Online sexual crime soars over last three years, figures reveal

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The number of sexual cyber crimes recorded by police has soared over the past three years, according to new research.

The Scottish Government has announced an expert group to tackle sexual crime as new analysis by statisticians revealed the scale of the problem.

Sexual crimes in the category that includes internet offences rose by 50% from 2,901 in 2013/14 to 4,360 by 2016/ 17.

The research estimates around half of the growth in all sexual crimes recorded by the police over the period is due to growth in cyber-enabled offences.

Analysis shows the growth has been driven by large increases in the crimes of “c ommunicating indecently” (up from 605 to 1,166) and “causing to view sexual activity or images” (from 229 to 1,030), with these categories now accounting for 20% of all sexual crimes.

Overall more than three-quarters (79%) of victims were female and more than half (59%) were under 16, while the vast majority of perpetrators were male.

In 2016-17 the victims and perpetrators were strangers in 42% of cases.

Justice Secretary Michael Matheson, who commissioned the research, said experts from the fields of justice, education and health would be asked to develop fresh action to prevent sexual crime and protect young people.

He said: “The sexual crimes research makes clear that more work is required to understand why particularly young males are behaving in this way and to prevent sexual offending.

“While we have taken considerable steps in this area, such as our recent ‘intimate images’ campaign, the national action plan on internet safety and our ‘Equally Safe’ strategy, I am bringing together an expert group to identify further steps needed to better-tackle and ultimately prevent such offending.”

The research was published alongside figures which showed recorded crime in Scotland dropped 3% from 246,243 in 2015-16 to 238,651 in 2016-17 – the lowest level since 1974.

Non-sexual violent crime increased by 6% to 7,164 while sexual crimes also rose 5% to 10,822 and c rimes of dishonesty, f ire-raising and vandalism all decreased.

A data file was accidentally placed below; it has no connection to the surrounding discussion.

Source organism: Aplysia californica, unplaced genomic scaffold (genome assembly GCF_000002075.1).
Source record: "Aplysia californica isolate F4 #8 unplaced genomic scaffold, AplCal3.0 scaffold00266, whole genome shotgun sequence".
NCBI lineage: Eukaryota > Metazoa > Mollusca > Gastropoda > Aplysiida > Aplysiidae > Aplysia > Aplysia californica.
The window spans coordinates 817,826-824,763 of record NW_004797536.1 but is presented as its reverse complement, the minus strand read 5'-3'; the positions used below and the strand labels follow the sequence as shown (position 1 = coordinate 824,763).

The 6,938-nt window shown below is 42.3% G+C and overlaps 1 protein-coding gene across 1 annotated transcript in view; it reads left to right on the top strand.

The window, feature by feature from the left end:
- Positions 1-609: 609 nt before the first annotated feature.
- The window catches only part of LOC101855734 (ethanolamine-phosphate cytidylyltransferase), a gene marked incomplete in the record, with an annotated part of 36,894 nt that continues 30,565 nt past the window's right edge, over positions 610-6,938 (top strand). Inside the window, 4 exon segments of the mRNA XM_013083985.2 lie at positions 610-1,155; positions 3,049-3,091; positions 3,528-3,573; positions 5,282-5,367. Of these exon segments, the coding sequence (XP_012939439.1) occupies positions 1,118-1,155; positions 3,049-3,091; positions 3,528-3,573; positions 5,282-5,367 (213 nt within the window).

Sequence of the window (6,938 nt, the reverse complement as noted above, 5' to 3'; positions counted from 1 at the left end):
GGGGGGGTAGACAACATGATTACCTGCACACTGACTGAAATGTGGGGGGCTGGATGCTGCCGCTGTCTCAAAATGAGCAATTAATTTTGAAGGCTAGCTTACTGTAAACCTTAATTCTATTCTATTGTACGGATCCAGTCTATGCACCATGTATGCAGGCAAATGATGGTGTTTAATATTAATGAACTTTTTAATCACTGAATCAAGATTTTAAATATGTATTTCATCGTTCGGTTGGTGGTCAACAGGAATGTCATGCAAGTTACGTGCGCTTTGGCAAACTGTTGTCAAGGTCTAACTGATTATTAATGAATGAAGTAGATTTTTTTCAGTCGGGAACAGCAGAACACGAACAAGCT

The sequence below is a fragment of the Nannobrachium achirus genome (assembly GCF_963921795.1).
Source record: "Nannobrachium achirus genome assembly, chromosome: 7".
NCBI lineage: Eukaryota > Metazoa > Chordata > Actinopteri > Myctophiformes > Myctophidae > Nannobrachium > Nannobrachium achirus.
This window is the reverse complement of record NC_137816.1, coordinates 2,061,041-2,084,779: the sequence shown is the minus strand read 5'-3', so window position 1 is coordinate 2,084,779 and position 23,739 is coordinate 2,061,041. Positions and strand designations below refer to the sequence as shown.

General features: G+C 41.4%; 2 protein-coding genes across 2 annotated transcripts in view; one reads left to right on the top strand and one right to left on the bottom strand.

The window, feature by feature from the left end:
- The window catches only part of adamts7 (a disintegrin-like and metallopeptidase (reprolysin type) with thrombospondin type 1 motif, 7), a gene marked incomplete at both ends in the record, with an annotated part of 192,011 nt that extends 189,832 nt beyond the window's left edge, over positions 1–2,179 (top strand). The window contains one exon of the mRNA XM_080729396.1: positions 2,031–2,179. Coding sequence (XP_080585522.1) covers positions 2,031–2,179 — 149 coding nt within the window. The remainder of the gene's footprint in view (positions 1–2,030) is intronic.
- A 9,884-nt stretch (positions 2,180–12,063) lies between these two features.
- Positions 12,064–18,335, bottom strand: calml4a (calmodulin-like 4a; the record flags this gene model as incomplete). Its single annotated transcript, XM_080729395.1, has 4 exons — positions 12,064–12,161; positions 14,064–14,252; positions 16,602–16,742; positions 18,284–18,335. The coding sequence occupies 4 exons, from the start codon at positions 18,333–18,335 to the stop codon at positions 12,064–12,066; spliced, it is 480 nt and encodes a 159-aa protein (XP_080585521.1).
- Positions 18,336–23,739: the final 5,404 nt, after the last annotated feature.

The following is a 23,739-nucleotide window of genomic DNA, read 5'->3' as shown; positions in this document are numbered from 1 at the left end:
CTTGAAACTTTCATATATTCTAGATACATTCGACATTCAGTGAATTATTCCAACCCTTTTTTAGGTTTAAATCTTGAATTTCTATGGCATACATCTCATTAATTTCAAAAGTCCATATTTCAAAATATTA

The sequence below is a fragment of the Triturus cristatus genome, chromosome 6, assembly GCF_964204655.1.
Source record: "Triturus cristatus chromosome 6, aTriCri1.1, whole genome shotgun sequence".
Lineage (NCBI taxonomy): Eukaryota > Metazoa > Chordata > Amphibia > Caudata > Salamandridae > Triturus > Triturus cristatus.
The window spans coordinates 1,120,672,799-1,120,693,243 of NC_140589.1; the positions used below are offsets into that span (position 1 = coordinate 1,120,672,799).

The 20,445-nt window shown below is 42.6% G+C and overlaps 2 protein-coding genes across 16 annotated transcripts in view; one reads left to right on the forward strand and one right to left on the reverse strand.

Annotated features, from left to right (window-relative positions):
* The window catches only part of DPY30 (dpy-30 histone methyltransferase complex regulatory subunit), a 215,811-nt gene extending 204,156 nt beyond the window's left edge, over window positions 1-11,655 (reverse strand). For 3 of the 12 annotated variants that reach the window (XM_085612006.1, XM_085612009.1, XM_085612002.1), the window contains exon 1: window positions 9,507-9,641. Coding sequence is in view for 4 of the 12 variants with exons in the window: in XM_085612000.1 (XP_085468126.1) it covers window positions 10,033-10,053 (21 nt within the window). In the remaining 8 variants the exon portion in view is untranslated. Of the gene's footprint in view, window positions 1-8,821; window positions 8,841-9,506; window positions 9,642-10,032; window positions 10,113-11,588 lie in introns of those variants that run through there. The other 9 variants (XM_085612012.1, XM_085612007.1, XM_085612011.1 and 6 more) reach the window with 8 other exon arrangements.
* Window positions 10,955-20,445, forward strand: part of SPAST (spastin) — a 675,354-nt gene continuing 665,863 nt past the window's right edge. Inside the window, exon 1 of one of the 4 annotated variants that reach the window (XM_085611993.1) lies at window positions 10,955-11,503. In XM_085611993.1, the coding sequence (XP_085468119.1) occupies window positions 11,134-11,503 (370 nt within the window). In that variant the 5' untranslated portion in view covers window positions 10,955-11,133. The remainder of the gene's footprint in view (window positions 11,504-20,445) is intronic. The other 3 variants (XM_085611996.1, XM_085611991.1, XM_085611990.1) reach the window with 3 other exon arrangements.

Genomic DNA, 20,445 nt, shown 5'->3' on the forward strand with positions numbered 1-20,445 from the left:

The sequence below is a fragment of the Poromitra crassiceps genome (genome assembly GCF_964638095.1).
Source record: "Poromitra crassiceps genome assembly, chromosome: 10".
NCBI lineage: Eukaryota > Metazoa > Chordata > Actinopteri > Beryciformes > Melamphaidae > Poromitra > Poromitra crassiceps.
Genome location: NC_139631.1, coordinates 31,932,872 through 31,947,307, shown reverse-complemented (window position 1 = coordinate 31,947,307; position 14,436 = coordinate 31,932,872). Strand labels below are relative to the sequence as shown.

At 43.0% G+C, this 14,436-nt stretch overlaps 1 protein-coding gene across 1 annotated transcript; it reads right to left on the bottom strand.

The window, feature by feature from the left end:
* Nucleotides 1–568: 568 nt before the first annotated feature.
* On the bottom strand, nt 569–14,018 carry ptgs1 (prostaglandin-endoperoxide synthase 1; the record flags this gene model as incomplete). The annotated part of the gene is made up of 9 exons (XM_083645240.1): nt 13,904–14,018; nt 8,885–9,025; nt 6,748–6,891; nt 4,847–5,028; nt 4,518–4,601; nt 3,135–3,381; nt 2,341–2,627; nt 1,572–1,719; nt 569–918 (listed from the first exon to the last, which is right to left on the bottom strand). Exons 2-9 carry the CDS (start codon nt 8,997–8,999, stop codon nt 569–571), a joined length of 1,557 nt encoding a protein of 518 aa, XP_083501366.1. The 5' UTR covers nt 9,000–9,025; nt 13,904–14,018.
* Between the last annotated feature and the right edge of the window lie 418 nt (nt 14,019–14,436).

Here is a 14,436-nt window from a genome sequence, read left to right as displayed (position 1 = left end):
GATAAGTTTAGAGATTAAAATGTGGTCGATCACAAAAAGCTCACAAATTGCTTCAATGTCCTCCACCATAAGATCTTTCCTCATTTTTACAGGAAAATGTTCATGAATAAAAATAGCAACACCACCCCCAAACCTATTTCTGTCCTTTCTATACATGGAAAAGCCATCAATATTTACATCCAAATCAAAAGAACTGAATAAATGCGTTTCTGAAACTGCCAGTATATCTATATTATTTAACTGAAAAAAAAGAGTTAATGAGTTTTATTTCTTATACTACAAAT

Mr Matheson said: “Through our strong and sustained focus on prevention, violent crime is now almost half the level it was a decade ago.

“However, I’m determined to build on this, ensuring further progress in future years. That’s why I have asked for more detailed analysis into how violence, and the factors behind it, are changing and what is needed to secure further reductions in violence in future, with fewer victims and still safer communities.”

Solicitor General Alison Di Rollo QC, who recently hosted a summit on educating young people on sexual crimes, said: “Too many children and young people are coming into contact with our justice system as a result of sexual offending, and we know that technology has an increasingly significant part to play.

“I am delighted that this new expert group will now build on the success of the summit, and acting on the key messages we heard, identify and take the next steps to inform and protect our young people.

“COPFS will provide our experience and expertise to the group and together better tackle and prevent sexual offending among young people.”

Rape Crisis Scotland’s chief executive Sandy Brindley said the rise in online sexual crime was “significant and worrying”.

She added: “This is a wake-up call: now more than ever we can see the urgent need to challenge this behaviour by undertaking prevention work with young people across Scotland.

“In our work with young people in schools, they tell us of everyday sexual assault, harassment, and the sharing of intimate images without their consent .

“If we are serious about tackling the increasing levels of sexual crime being experienced by young people, we must ensure that every young person in Scotland has access to interventions* on consent and healthy relationships.”

Labour’s justice spokeswoman Claire Baker MSP said: “The rise in violent and sexual crime is deeply concerning and the SNP must not be complacent in tackling these issues.”

Meanwhile the Scottish Conservatives and Scottish Liberal Democrats highlighted a drop of 1.6 percentage points in the clear up rate for all recorded crime to 50%.

Tory Liam Kerr MSP said:”The fall in clear-up rates will be immensely concerning to people right across the country.

“We’re now in a situation where criminals know they literally have a 50/50 chance of getting away with their illegal activity.”

Lib Dem MSP Liam McArthur said: ” The clear-up rate is at its lowest level since Police Scotland was established and people will be concerned that the SNP’s squeeze on the police is having an impact on their ability to clear up crime.”